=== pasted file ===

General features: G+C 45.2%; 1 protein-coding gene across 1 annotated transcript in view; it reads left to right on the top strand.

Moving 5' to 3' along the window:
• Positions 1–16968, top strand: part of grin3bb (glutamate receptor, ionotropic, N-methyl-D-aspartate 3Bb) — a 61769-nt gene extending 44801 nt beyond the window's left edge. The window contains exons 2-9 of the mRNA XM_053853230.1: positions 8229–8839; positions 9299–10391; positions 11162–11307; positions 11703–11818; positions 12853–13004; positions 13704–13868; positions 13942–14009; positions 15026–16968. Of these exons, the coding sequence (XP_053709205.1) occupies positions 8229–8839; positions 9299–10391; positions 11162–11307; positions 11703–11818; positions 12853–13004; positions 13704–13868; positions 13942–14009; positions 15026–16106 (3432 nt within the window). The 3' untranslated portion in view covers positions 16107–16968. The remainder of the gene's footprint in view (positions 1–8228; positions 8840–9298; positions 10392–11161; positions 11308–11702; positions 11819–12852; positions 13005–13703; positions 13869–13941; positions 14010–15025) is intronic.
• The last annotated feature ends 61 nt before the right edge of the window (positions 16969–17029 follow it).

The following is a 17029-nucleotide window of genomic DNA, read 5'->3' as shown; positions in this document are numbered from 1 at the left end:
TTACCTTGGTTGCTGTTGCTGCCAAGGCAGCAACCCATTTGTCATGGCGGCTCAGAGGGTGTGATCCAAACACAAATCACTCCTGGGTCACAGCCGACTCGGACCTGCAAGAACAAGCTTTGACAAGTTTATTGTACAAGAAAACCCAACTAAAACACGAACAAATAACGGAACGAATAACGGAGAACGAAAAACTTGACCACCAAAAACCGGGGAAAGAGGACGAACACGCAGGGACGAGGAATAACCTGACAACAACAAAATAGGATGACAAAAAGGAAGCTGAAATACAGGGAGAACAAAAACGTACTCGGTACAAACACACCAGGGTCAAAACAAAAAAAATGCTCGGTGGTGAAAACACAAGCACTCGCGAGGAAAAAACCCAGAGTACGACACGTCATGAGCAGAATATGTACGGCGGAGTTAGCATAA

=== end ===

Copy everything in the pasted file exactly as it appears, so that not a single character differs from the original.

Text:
General features: G+C 45.2%; 1 protein-coding gene across 1 annotated transcript in view; it reads left to right on the top strand.

Moving 5' to 3' along the window:
• Positions 1–16968, top strand: part of grin3bb (glutamate receptor, ionotropic, N-methyl-D-aspartate 3Bb) — a 61769-nt gene extending 44801 nt beyond the window's left edge. The window contains exons 2-9 of the mRNA XM_053853230.1: positions 8229–8839; positions 9299–10391; positions 11162–11307; positions 11703–11818; positions 12853–13004; positions 13704–13868; positions 13942–14009; positions 15026–16968. Of these exons, the coding sequence (XP_053709205.1) occupies positions 8229–8839; positions 9299–10391; positions 11162–11307; positions 11703–11818; positions 12853–13004; positions 13704–13868; positions 13942–14009; positions 15026–16106 (3432 nt within the window). The 3' untranslated portion in view covers positions 16107–16968. The remainder of the gene's footprint in view (positions 1–8228; positions 8840–9298; positions 10392–11161; positions 11308–11702; positions 11819–12852; positions 13005–13703; positions 13869–13941; positions 14010–15025) is intronic.
• The last annotated feature ends 61 nt before the right edge of the window (positions 16969–17029 follow it).

The following is a 17029-nucleotide window of genomic DNA, read 5'->3' as shown; positions in this document are numbered from 1 at the left end:
TTACCTTGGTTGCTGTTGCTGCCAAGGCAGCAACCCATTTGTCATGGCGGCTCAGAGGGTGTGATCCAAACACAAATCACTCCTGGGTCACAGCCGACTCGGACCTGCAAGAACAAGCTTTGACAAGTTTATTGTACAAGAAAACCCAACTAAAACACGAACAAATAACGGAACGAATAACGGAGAACGAAAAACTTGACCACCAAAAACCGGGGAAAGAGGACGAACACGCAGGGACGAGGAATAACCTGACAACAACAAAATAGGATGACAAAAAGGAAGCTGAAATACAGGGAGAACAAAAACGTACTCGGTACAAACACACCAGGGTCAAAACAAAAAAAATGCTCGGTGGTGAAAACACAAGCACTCGCGAGGAAAAAACCCAGAGTACGACACGTCATGAGCAGAATATGTACGGCGGAGTTAGCATAA